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Generally, sessionization heuristics fall into two basic categories: time-oriented or structure time-oriented. As an example, time-time-oriented heuristic, h1: Total session duration may not exceed a threshold θ. Given t0, the timestamp for the first request in a constructed session S, the request with a timestamp t is assigned to S, iff t − t0 ≤ θ. In Fig 3, the heuristic h1, described above, with θ = 30 minutes has been used to partition a user activity record into two separate sessions.

FIGURE 3: Example of Sessionization Path Completion

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FIGURE 4: Identifying missing references in path completion Data Integration

The above pre-processing tasks ultimately result in a set of user sessions each corresponding to a delimited sequence of page views. However, in order to provide the most effective framework for pattern discovery, data from a variety of other sources must be integrated with the preprocessed clickstream data. This is particularly the case in e-commerce applications where the integration of both user data (e.g., demographics, ratings, and purchase histories) and product attributes and categories from operational databases is critical. Such data, used in conjunction with usage data, in the mining process can allow for the discovery of important business intelligence metrics such as customer conversion ratios and lifetime values.

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stored in a data warehouse called an commerce data mart. The e-commerce data mart is a multi-dimensional database integrating data from various sources, and at different levels of aggregation. It can provide pre-computed e-metrics along multiple dimensions, and is used as the primary data source for OLAP (Online Analytical Processing), for data visualization, and in data selection for a variety of data mining tasks.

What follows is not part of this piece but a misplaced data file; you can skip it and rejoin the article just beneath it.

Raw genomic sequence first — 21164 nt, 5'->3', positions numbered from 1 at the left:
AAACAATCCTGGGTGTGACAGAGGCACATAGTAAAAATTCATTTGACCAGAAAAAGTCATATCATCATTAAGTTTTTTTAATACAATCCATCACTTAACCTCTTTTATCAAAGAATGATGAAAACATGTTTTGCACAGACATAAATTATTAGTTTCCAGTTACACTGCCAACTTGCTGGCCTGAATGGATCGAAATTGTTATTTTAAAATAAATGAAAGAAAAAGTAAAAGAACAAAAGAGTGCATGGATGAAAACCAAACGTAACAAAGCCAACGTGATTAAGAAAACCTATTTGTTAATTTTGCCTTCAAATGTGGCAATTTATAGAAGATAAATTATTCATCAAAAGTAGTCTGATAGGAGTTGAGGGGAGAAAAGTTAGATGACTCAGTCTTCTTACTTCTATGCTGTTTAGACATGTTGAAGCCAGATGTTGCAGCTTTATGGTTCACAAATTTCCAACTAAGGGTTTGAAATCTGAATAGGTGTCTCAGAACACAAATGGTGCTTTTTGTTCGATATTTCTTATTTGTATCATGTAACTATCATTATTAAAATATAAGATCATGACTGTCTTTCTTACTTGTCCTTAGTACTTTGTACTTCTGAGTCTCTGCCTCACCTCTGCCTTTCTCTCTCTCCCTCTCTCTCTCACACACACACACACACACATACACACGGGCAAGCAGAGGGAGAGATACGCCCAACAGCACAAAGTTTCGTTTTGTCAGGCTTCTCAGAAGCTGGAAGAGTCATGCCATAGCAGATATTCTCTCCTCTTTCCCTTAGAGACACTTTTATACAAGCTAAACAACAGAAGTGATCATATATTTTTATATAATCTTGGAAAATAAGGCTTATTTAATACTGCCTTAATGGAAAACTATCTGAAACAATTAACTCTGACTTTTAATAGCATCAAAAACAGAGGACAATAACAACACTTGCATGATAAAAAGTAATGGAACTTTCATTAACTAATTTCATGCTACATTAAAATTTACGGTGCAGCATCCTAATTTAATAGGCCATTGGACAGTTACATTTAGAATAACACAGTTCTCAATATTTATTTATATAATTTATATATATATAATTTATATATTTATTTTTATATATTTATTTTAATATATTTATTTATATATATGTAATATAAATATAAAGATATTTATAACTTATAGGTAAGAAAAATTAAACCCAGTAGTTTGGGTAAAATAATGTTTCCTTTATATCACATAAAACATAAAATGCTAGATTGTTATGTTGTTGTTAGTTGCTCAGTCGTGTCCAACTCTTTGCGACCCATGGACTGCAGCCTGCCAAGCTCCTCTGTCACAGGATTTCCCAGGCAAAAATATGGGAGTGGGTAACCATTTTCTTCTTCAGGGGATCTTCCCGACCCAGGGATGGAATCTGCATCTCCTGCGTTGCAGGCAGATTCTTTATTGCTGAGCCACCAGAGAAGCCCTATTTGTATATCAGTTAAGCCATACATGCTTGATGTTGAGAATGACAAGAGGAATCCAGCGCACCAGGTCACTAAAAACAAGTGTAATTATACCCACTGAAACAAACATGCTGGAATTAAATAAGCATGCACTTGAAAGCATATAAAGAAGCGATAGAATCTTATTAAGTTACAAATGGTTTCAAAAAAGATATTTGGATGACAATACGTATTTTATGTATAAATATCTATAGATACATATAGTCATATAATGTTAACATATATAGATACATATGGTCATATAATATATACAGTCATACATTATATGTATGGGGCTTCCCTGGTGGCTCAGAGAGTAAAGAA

4. Conclusion:

The data collected in the Web server and other associated data sources do not reflect precisely about the pages visited by the user during his interactions with the Web. Due to the presence of superfluous items, in addition to the inability to identify users and sessions, it is essential that the log files need to be preprocessed initially before the mining tasks can be undertaken. Data preprocessing is a significant and prerequisite phase in Web mining. Various heuristics are employed in each step so as to remove irrelevant items and identify users and sessions along with the browsing information. The output of this phase results in the creation of a user session file. Nevertheless, the user session file may not exist in a suitable format as input data for mining tasks to be performed. This paper has focused on a design that can be adopted for preliminary formatting of a user session file so as to be suited for various mining tasks in the subsequent pattern discovery phase.

5. Future Work:

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6. Reference:

[1] K. R. Suneetha, and D. R. Krishnamoorthi, “Identifying User Behavior by Analyzing Web ServerAccess Log File”, International Journal of Computer Science and Network Security (IJCSNS), VOL. 9, No. 4, April 2009.

[2] S. Alam, G. Dobbie and P. Riddle, “Particle Swarm Optimization Based Clustering Of Web Usage Data”, IEEE/WIC/ACM International Conference on Web Intelligence and Intelligent Agent Technology, pp. 451- 454, 2008.

[3] J. Srivastava, R. Cooley, M. Deshpande, and P. N. Tan, “Web usage mining: discovery and applications of usage patterns from web data”, SIGKDD Explore, VOL. 1, NO. 2, Jan 2000.

[4] N. Khasawneh and C. C. Chan, “Active User-Based and Ontology-Based Web Log Data Preprocessing for Web Usage Mining”, Proceedings of the 2006 IEEE/WIC/ACM International Conference on Web Intelligence (WI 2006 Main Conference Proceedings) (WI'06) 0-7695-2747-7/06, 2006.

[5] Z. Pabarskaite, “Implementing Advanced Cleaning and End-User Interpretability Technologies in Web Log Mining”, 24th Int. Conf. information Technology Interfaces /TI 2002, Cavtat, Croatia, June 24-27, 2002.

[6] J. Han, and M. Kamber, “Data Mining: Concepts and Techniques”, A. Stephan. San Francisco, Morgan Kaufmann Publishers is an imprint of Elsevier, 2006. [7] http://ita.ee.lbl.gov/html/traces.html. [8] http://www.isc.org. [9] http://www.w3.org. [10] http://www.ncsa.uiuc.edu/. [11] http://www.microsoft.com/.

[12] A. Scime, “Wed Mining : Applications and Techniques”, Idea Group Publishing, ISBN 1-59140-414-2, 2005.